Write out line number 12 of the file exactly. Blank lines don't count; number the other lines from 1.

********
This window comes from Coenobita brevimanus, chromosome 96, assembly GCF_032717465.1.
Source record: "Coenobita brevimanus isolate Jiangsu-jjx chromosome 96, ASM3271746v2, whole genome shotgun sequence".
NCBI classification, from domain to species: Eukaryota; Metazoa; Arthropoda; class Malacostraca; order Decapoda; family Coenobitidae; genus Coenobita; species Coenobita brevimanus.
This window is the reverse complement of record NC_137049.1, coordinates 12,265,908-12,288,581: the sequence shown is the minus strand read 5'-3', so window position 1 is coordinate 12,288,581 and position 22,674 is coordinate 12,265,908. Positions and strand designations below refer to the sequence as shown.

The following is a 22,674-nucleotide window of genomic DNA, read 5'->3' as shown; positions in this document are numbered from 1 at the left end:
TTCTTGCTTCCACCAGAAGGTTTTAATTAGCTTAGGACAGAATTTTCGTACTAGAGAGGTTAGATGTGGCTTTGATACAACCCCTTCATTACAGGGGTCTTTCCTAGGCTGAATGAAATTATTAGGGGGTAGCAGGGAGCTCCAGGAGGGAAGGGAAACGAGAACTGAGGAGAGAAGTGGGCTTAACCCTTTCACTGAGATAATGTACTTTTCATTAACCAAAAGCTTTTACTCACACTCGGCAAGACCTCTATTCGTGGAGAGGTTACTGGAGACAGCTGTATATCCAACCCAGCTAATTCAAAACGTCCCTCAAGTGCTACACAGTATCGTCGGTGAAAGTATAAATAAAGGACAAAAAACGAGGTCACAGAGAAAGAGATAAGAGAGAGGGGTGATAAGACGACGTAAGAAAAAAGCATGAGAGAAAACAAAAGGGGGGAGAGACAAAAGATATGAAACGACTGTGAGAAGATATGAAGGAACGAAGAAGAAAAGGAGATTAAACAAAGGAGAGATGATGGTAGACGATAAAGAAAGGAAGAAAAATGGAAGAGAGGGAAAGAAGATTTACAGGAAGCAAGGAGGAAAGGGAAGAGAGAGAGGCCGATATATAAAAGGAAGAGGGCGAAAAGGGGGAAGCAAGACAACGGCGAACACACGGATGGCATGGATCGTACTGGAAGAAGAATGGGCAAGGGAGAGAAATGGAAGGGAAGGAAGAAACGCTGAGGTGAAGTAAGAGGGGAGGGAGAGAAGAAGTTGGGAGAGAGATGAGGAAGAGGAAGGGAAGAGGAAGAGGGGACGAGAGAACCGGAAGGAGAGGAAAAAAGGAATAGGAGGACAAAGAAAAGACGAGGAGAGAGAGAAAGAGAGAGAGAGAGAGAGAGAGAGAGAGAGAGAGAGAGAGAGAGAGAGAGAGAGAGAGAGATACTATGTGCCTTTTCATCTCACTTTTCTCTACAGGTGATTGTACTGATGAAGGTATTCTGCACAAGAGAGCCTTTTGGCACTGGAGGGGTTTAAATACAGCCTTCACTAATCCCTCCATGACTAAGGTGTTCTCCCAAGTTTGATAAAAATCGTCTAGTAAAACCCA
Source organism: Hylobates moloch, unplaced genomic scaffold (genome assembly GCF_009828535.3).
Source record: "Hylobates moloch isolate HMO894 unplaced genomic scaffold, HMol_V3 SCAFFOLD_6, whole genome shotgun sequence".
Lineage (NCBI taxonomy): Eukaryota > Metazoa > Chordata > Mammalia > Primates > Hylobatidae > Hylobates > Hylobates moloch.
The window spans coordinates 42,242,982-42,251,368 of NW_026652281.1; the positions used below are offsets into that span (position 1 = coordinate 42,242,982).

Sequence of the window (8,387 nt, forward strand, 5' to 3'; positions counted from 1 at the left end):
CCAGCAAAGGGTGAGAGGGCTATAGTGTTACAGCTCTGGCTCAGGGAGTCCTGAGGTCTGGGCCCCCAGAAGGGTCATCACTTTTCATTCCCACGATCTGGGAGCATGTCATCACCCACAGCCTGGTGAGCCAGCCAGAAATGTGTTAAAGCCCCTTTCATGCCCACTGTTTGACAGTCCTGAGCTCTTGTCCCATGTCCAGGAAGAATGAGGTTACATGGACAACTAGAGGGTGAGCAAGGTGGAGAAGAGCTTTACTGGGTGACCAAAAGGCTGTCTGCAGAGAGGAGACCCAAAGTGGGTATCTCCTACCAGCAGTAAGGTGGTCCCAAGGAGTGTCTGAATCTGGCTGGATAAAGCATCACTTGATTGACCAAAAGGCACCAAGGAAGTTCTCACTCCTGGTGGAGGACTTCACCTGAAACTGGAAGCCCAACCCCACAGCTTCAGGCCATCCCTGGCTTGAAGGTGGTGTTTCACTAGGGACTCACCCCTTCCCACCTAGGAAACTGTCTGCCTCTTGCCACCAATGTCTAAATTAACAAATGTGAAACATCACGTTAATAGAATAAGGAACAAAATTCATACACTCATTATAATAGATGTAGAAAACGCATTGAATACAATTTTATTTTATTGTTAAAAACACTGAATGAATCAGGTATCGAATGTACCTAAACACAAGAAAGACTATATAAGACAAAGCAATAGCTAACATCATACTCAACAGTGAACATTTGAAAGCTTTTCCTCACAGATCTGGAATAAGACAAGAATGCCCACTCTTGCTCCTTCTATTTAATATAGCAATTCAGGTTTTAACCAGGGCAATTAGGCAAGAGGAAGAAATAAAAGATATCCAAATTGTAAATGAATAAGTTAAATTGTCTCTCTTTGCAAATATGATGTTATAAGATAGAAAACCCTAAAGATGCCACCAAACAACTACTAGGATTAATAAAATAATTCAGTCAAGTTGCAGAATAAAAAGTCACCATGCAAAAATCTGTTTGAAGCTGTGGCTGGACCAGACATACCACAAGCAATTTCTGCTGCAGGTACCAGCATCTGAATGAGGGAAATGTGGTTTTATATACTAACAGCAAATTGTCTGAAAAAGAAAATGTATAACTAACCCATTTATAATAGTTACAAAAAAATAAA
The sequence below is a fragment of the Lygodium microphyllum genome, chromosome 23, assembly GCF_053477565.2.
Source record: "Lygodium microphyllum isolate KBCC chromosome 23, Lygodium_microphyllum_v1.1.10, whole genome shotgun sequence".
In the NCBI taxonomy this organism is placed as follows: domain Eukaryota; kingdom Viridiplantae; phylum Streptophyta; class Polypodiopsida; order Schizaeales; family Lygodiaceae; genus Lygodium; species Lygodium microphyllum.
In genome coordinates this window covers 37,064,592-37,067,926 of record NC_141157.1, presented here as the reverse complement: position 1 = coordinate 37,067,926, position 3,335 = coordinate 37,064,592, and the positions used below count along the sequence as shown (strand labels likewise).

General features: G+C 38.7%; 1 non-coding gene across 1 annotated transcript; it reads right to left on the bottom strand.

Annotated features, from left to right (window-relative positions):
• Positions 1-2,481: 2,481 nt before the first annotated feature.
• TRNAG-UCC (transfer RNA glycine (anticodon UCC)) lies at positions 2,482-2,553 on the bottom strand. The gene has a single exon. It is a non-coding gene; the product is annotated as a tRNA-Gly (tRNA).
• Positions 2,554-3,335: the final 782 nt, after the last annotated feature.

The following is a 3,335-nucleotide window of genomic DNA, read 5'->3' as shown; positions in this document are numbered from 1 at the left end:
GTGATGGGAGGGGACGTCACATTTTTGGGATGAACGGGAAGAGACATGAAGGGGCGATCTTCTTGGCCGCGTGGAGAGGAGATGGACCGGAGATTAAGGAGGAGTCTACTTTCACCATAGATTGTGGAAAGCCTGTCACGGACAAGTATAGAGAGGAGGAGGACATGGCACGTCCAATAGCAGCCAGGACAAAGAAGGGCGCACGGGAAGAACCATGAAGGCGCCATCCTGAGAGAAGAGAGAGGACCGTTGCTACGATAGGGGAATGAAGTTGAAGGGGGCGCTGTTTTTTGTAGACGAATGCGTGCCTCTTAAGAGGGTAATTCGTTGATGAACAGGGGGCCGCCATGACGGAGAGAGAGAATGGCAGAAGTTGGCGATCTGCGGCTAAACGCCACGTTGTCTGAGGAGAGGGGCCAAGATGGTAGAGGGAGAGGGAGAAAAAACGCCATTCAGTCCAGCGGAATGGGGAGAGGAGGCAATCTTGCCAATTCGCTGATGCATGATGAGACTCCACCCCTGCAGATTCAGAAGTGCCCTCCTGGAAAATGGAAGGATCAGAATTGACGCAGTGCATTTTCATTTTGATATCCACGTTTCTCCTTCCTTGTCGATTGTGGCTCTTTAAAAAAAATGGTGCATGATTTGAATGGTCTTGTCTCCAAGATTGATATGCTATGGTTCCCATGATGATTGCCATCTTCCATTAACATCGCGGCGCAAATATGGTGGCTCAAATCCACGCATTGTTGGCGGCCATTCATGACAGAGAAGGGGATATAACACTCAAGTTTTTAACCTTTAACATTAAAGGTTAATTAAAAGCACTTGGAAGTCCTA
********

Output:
CCAGCAAAGGGTGAGAGGGCTATAGTGTTACAGCTCTGGCTCAGGGAGTCCTGAGGTCTGGGCCCCCAGAAGGGTCATCACTTTTCATTCCCACGATCTGGGAGCATGTCATCACCCACAGCCTGGTGAGCCAGCCAGAAATGTGTTAAAGCCCCTTTCATGCCCACTGTTTGACAGTCCTGAGCTCTTGTCCCATGTCCAGGAAGAATGAGGTTACATGGACAACTAGAGGGTGAGCAAGGTGGAGAAGAGCTTTACTGGGTGACCAAAAGGCTGTCTGCAGAGAGGAGACCCAAAGTGGGTATCTCCTACCAGCAGTAAGGTGGTCCCAAGGAGTGTCTGAATCTGGCTGGATAAAGCATCACTTGATTGACCAAAAGGCACCAAGGAAGTTCTCACTCCTGGTGGAGGACTTCACCTGAAACTGGAAGCCCAACCCCACAGCTTCAGGCCATCCCTGGCTTGAAGGTGGTGTTTCACTAGGGACTCACCCCTTCCCACCTAGGAAACTGTCTGCCTCTTGCCACCAATGTCTAAATTAACAAATGTGAAACATCACGTTAATAGAATAAGGAACAAAATTCATACACTCATTATAATAGATGTAGAAAACGCATTGAATACAATTTTATTTTATTGTTAAAAACACTGAATGAATCAGGTATCGAATGTACCTAAACACAAGAAAGACTATATAAGACAAAGCAATAGCTAACATCATACTCAACAGTGAACATTTGAAAGCTTTTCCTCACAGATCTGGAATAAGACAAGAATGCCCACTCTTGCTCCTTCTATTTAATATAGCAATTCAGGTTTTAACCAGGGCAATTAGGCAAGAGGAAGAAATAAAAGATATCCAAATTGTAAATGAATAAGTTAAATTGTCTCTCTTTGCAAATATGATGTTATAAGATAGAAAACCCTAAAGATGCCACCAAACAACTACTAGGATTAATAAAATAATTCAGTCAAGTTGCAGAATAAAAAGTCACCATGCAAAAATCTGTTTGAAGCTGTGGCTGGACCAGACATACCACAAGCAATTTCTGCTGCAGGTACCAGCATCTGAATGAGGGAAATGTGGTTTTATATACTAACAGCAAATTGTCTGAAAAAGAAAATGTATAACTAACCCATTTATAATAGTTACAAAAAAATAAA